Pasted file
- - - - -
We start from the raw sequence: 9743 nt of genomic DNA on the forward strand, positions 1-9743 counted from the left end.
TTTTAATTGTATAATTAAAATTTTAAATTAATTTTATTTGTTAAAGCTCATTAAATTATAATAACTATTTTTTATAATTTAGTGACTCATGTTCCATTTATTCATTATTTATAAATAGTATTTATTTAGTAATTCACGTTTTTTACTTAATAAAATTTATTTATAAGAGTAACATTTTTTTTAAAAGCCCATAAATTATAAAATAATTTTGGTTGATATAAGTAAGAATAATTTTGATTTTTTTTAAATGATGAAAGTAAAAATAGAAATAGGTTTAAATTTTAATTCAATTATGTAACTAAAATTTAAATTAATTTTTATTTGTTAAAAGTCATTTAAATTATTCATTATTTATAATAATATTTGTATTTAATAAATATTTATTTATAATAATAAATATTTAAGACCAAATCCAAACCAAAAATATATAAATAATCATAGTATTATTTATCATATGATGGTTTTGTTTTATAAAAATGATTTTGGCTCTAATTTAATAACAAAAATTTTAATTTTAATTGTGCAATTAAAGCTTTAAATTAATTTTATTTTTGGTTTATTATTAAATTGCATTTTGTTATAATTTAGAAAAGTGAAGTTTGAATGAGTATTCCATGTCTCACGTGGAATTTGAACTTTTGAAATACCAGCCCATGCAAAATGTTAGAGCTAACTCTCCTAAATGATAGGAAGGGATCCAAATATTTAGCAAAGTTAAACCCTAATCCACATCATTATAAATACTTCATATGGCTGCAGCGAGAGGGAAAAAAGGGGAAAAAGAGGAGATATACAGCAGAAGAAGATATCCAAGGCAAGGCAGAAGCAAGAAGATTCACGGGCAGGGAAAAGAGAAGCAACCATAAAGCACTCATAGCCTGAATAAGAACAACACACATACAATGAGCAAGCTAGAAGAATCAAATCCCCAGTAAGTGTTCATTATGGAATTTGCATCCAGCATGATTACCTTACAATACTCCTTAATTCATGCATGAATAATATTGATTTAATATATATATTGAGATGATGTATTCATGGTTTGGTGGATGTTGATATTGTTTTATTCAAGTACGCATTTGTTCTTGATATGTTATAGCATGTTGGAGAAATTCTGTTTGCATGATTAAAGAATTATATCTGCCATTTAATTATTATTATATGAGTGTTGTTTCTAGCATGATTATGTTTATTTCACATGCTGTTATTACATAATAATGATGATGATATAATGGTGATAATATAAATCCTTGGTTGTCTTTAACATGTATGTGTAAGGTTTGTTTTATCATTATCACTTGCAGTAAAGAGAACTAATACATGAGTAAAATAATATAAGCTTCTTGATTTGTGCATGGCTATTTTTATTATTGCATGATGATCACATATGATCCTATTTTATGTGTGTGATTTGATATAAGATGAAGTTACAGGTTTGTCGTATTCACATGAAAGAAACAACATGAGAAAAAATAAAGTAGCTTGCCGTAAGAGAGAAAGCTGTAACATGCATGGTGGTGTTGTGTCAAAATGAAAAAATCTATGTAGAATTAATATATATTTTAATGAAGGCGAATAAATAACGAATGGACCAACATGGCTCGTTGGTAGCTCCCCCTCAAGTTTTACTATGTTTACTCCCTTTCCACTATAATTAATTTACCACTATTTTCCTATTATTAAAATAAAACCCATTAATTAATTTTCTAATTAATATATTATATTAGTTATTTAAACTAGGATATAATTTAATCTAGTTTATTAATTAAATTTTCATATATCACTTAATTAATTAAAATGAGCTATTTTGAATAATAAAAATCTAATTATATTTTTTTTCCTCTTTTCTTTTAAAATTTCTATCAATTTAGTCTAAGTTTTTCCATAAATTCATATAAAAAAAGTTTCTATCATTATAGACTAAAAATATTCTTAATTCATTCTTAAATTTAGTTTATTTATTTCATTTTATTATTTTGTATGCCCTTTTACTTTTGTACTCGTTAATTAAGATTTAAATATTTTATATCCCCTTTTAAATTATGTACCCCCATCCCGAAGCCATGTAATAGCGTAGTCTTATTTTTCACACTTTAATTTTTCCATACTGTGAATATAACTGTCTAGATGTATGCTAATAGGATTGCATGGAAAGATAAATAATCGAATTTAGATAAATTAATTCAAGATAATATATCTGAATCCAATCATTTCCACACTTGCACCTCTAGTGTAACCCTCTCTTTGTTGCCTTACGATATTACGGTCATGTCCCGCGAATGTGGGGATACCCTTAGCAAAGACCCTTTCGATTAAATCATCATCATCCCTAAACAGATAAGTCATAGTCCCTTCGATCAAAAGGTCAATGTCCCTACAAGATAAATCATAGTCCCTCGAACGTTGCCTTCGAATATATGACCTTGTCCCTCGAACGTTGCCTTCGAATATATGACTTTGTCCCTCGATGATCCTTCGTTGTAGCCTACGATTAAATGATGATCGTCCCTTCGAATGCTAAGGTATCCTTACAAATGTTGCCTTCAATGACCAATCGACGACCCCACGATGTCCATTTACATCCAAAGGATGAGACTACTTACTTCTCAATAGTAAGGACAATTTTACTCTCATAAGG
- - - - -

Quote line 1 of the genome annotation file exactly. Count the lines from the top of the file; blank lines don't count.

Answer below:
We start from the raw sequence: 9743 nt of genomic DNA on the forward strand, positions 1-9743 counted from the left end.